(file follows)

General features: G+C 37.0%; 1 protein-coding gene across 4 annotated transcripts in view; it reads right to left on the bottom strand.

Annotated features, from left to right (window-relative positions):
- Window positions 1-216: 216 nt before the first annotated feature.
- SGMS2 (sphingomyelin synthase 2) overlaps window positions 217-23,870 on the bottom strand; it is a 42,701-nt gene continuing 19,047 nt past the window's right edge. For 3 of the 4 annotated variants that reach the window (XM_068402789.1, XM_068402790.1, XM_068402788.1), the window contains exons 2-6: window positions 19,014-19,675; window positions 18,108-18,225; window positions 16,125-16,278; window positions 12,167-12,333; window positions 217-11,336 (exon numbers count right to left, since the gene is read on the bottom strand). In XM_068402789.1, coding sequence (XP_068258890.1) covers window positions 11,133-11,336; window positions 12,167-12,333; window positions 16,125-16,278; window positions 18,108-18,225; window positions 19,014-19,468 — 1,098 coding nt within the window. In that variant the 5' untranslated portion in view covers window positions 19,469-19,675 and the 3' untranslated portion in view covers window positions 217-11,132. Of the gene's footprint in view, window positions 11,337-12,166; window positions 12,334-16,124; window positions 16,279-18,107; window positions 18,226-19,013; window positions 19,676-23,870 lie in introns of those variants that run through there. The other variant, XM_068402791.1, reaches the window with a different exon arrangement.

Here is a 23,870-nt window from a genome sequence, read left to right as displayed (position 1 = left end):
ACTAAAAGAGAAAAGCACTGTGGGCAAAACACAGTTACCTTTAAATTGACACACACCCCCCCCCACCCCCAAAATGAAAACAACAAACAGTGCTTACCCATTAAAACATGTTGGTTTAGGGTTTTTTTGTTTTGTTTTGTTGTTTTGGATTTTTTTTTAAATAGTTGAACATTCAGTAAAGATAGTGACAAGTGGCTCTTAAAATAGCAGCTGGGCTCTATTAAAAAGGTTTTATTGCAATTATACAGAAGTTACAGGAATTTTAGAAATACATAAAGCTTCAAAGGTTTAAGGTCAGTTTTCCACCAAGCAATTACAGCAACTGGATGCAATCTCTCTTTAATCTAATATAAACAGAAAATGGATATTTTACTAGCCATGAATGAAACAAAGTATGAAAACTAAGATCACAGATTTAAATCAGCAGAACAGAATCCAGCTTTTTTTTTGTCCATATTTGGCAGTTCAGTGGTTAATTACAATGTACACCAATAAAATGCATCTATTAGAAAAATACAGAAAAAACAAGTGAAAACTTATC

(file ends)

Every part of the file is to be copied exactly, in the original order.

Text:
General features: G+C 37.0%; 1 protein-coding gene across 4 annotated transcripts in view; it reads right to left on the bottom strand.

Annotated features, from left to right (window-relative positions):
- Window positions 1-216: 216 nt before the first annotated feature.
- SGMS2 (sphingomyelin synthase 2) overlaps window positions 217-23,870 on the bottom strand; it is a 42,701-nt gene continuing 19,047 nt past the window's right edge. For 3 of the 4 annotated variants that reach the window (XM_068402789.1, XM_068402790.1, XM_068402788.1), the window contains exons 2-6: window positions 19,014-19,675; window positions 18,108-18,225; window positions 16,125-16,278; window positions 12,167-12,333; window positions 217-11,336 (exon numbers count right to left, since the gene is read on the bottom strand). In XM_068402789.1, coding sequence (XP_068258890.1) covers window positions 11,133-11,336; window positions 12,167-12,333; window positions 16,125-16,278; window positions 18,108-18,225; window positions 19,014-19,468 — 1,098 coding nt within the window. In that variant the 5' untranslated portion in view covers window positions 19,469-19,675 and the 3' untranslated portion in view covers window positions 217-11,132. Of the gene's footprint in view, window positions 11,337-12,166; window positions 12,334-16,124; window positions 16,279-18,107; window positions 18,226-19,013; window positions 19,676-23,870 lie in introns of those variants that run through there. The other variant, XM_068402791.1, reaches the window with a different exon arrangement.

Here is a 23,870-nt window from a genome sequence, read left to right as displayed (position 1 = left end):
ACTAAAAGAGAAAAGCACTGTGGGCAAAACACAGTTACCTTTAAATTGACACACACCCCCCCCCACCCCCAAAATGAAAACAACAAACAGTGCTTACCCATTAAAACATGTTGGTTTAGGGTTTTTTTGTTTTGTTTTGTTGTTTTGGATTTTTTTTTAAATAGTTGAACATTCAGTAAAGATAGTGACAAGTGGCTCTTAAAATAGCAGCTGGGCTCTATTAAAAAGGTTTTATTGCAATTATACAGAAGTTACAGGAATTTTAGAAATACATAAAGCTTCAAAGGTTTAAGGTCAGTTTTCCACCAAGCAATTACAGCAACTGGATGCAATCTCTCTTTAATCTAATATAAACAGAAAATGGATATTTTACTAGCCATGAATGAAACAAAGTATGAAAACTAAGATCACAGATTTAAATCAGCAGAACAGAATCCAGCTTTTTTTTTGTCCATATTTGGCAGTTCAGTGGTTAATTACAATGTACACCAATAAAATGCATCTATTAGAAAAATACAGAAAAAACAAGTGAAAACTTATC